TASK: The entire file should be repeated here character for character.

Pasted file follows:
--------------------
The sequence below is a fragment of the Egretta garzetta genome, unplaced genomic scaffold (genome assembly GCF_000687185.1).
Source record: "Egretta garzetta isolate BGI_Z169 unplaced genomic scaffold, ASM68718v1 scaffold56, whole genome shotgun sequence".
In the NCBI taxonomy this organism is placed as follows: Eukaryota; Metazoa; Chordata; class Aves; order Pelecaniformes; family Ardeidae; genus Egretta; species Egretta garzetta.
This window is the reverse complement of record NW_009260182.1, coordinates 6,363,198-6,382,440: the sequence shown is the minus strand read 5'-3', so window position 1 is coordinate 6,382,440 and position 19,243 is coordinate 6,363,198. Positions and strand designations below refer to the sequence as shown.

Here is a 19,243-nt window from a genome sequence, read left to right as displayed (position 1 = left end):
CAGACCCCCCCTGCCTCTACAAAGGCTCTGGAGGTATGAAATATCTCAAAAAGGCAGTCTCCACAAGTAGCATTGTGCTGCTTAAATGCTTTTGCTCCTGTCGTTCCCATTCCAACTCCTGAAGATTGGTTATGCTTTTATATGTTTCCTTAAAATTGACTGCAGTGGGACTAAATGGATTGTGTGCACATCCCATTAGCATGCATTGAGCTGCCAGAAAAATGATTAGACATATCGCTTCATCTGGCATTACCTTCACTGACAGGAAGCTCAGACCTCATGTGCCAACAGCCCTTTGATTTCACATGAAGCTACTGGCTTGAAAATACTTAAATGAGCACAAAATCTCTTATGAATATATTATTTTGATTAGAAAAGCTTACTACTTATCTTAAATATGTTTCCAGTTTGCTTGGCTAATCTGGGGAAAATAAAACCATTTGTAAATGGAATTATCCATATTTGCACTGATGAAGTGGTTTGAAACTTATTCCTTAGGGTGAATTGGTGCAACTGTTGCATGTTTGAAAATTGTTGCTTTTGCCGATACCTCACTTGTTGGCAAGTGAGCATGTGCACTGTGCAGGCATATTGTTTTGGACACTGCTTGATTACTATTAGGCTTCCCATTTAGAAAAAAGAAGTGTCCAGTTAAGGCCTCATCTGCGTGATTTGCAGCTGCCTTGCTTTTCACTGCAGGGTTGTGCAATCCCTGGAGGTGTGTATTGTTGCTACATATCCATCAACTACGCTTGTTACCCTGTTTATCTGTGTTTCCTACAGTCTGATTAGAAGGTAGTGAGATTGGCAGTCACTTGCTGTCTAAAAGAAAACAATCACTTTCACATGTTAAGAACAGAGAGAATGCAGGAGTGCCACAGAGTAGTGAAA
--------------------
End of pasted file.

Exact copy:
The sequence below is a fragment of the Egretta garzetta genome, unplaced genomic scaffold (genome assembly GCF_000687185.1).
Source record: "Egretta garzetta isolate BGI_Z169 unplaced genomic scaffold, ASM68718v1 scaffold56, whole genome shotgun sequence".
In the NCBI taxonomy this organism is placed as follows: Eukaryota; Metazoa; Chordata; class Aves; order Pelecaniformes; family Ardeidae; genus Egretta; species Egretta garzetta.
This window is the reverse complement of record NW_009260182.1, coordinates 6,363,198-6,382,440: the sequence shown is the minus strand read 5'-3', so window position 1 is coordinate 6,382,440 and position 19,243 is coordinate 6,363,198. Positions and strand designations below refer to the sequence as shown.

Here is a 19,243-nt window from a genome sequence, read left to right as displayed (position 1 = left end):
CAGACCCCCCCTGCCTCTACAAAGGCTCTGGAGGTATGAAATATCTCAAAAAGGCAGTCTCCACAAGTAGCATTGTGCTGCTTAAATGCTTTTGCTCCTGTCGTTCCCATTCCAACTCCTGAAGATTGGTTATGCTTTTATATGTTTCCTTAAAATTGACTGCAGTGGGACTAAATGGATTGTGTGCACATCCCATTAGCATGCATTGAGCTGCCAGAAAAATGATTAGACATATCGCTTCATCTGGCATTACCTTCACTGACAGGAAGCTCAGACCTCATGTGCCAACAGCCCTTTGATTTCACATGAAGCTACTGGCTTGAAAATACTTAAATGAGCACAAAATCTCTTATGAATATATTATTTTGATTAGAAAAGCTTACTACTTATCTTAAATATGTTTCCAGTTTGCTTGGCTAATCTGGGGAAAATAAAACCATTTGTAAATGGAATTATCCATATTTGCACTGATGAAGTGGTTTGAAACTTATTCCTTAGGGTGAATTGGTGCAACTGTTGCATGTTTGAAAATTGTTGCTTTTGCCGATACCTCACTTGTTGGCAAGTGAGCATGTGCACTGTGCAGGCATATTGTTTTGGACACTGCTTGATTACTATTAGGCTTCCCATTTAGAAAAAAGAAGTGTCCAGTTAAGGCCTCATCTGCGTGATTTGCAGCTGCCTTGCTTTTCACTGCAGGGTTGTGCAATCCCTGGAGGTGTGTATTGTTGCTACATATCCATCAACTACGCTTGTTACCCTGTTTATCTGTGTTTCCTACAGTCTGATTAGAAGGTAGTGAGATTGGCAGTCACTTGCTGTCTAAAAGAAAACAATCACTTTCACATGTTAAGAACAGAGAGAATGCAGGAGTGCCACAGAGTAGTGAAA